To get it up and running you just need to run the unified installer [launchpad.net] (also for Mac [plone.org]) and then point your browser to your chosen port. Administration is done with a simple and friendly GUI.

        You don't need to install a LAMP stack and setup a database, so it's fast and pretty easy to get running; it's not the brutish beast you are depicting, so please don't spread FUD about a great piece of free software.

        If this guy knows his way around a command-line, he might want to try installing it the "
        • Plone has anything but a friendly GUI, it's a nightmare to customize, its a HUGE resource hog and doesn't scale well at all.. among other things.
          • Citations? I've been deploying Plone sites for 8 years now. Plone was a giant step forward from doing it all in Zope CMS. I'm also not sure what you consider are huge resource hog? The only time I ever see even the slightest hesitation is when loading portal_view_customizations.

            Customization is simple and these days doesn't require much if any modifications of the templates. It appears that you have not taken the time to use the product correctly or you wouldn't be slinging fud like that.
    • some may argue that Plone is actually a big and complex system

      There are plenty of big and complex CMS's out there that aren't total pieces of crap. Plone isn't one of them. Run as far and as fast as you can from Plone, my friend.

  • Like dokuwiki, for example. It's simple to set up and configure, and is pretty powerful (especially through the use of plugins). I'm fairly certain it fits your criteria.
  • Cyanide capsules ought to do the trick.

  • Another option might be to use a SaaS-based CMS tool like bitsybox: http://www.bitsybox.com/ [bitsybox.com]

    Some mentioned Google Docs and that is a good starting point. If you need more features you can always use the Google App Engine and their cloud hosting. Every install comes with Django and you can use other CMS tools (python and java support)

    I'm sure there are others but my main point was this might be a use-case for software as a service. It's not right for every situation, but it might be something to look at. It

  • Liferay (Score:2, Informative)

    by kf6zql (1066814)
    Have you considered Liferay at all (http://www.liferay.com)? MIT License, open source, java based. You can download it on tomcat and run it without any configuration (using hypersonic) or configure your own database for it (mysql, oracle, postresql, whatever) pretty easily. Free as in beer and speech. In the interest of openness, I am a Liferay employee. I also use Windows, OS X, and Kubuntu with it on a daily basis. It has wikis, message boards, a document repository, web content management, basically any
    • this.

      I use liferay, and it sounds like what the TS is looking for. extremely easy to get set up, especially if you use the Social Office variant.

    • by drison (1794906)
      Yeah, +1 on the ease of use and setup. You can have it up and running quickly and it comes with a lot of features out of the box, including the availability of many community created plugins. It is written in Java so for Java haters it may not be what you want but it's pretty slick and chock-full of features. The social office might be exactly what you're looking for.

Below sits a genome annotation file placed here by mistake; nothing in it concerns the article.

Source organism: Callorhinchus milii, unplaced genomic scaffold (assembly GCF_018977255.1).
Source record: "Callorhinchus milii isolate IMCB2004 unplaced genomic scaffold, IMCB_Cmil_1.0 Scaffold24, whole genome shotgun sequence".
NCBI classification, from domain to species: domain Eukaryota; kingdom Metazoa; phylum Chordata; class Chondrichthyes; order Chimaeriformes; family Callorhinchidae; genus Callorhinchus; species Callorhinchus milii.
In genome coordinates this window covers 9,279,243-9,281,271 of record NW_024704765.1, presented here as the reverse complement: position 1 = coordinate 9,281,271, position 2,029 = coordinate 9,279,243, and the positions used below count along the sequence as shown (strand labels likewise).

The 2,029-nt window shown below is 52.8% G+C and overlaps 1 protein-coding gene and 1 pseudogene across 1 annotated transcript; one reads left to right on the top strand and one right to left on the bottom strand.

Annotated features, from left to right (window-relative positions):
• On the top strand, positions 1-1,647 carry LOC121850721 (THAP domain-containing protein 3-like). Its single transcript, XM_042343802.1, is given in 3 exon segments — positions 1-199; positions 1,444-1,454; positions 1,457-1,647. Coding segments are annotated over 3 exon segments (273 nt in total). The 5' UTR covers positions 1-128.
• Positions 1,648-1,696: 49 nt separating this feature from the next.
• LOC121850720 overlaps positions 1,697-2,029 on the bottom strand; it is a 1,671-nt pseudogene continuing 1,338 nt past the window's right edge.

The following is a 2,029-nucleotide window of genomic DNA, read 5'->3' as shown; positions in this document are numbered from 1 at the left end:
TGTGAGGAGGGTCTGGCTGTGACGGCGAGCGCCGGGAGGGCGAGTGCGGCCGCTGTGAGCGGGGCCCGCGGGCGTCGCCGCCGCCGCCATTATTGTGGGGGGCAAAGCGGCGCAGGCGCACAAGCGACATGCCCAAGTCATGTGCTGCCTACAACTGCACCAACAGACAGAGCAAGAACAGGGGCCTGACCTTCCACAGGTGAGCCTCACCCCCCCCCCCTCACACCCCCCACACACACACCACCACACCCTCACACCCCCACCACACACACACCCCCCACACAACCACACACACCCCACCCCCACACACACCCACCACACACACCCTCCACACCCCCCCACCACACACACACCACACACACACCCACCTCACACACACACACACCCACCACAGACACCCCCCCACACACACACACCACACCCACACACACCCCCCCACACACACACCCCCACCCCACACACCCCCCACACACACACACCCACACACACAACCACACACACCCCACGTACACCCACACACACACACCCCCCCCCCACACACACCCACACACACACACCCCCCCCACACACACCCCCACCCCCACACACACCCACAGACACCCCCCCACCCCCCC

• by Macka (9388)

    In the past I've used Plone [plone.org] to do what you're asking. There are kits for Windows, Mac OS X, Linux and *BSD and its open source.

    Like anything there's a small learning curve but once you're past that creating new content is easy. Any uploaded files (Word, Excel, Powerpoint, PDF, etc) are fully indexed for searching. It can integrate with Active Directory, LDAP, etc. It's extensible, skin-able and if the online documentation isn't enough there have been several books written about it (user guides and profe

  • Title says it all: Subversion [apache.org]
  • by Anonymous Coward

    Go to toys r us and purchase several buckets of blocks with letters on them, acquire a desk in the middle of your office and post your messages. Or just grab an old workstation from the closet and toss linux and joomla! on it

    • by iTristan (893792)
      Feng, Google Docs (both simple and really work well), Alfresco (for deeper enterprise needs) even MODx or WordPress (for a more "CMS" approach), but for heaven's sake NOT Joomla! Between its rigidity and security issues it will drive you to the brink (or drink).
  • Despair (Score:4, Insightful)

    by necro81 (917438) on Wednesday April 21, 2010 @03:57PM (#31929978) Journal
    I would say if it is a requirement that it be dead simple for the end user, your only recourse is to despair. No CMS system on the planet is dead simple to use. Easy doesn't exist, either. Moderately difficult can be found if you look around. The problem is that, while most reasonably competent people understand a hierarchical file structure (files, folders, drives, etc.), adding the extra dimension of time/versioning/check-in/check-out makes the average user crawl into a ball in the corner and weep. The publishers of such software, while they obviously understand this extra dimension, seem to have gone out of their way to obfuscate it. Most of these programs have some centralized database structure for storing the information, then present that as a hierarchical folder structure to the end user. The paradigm just doesn't quite work.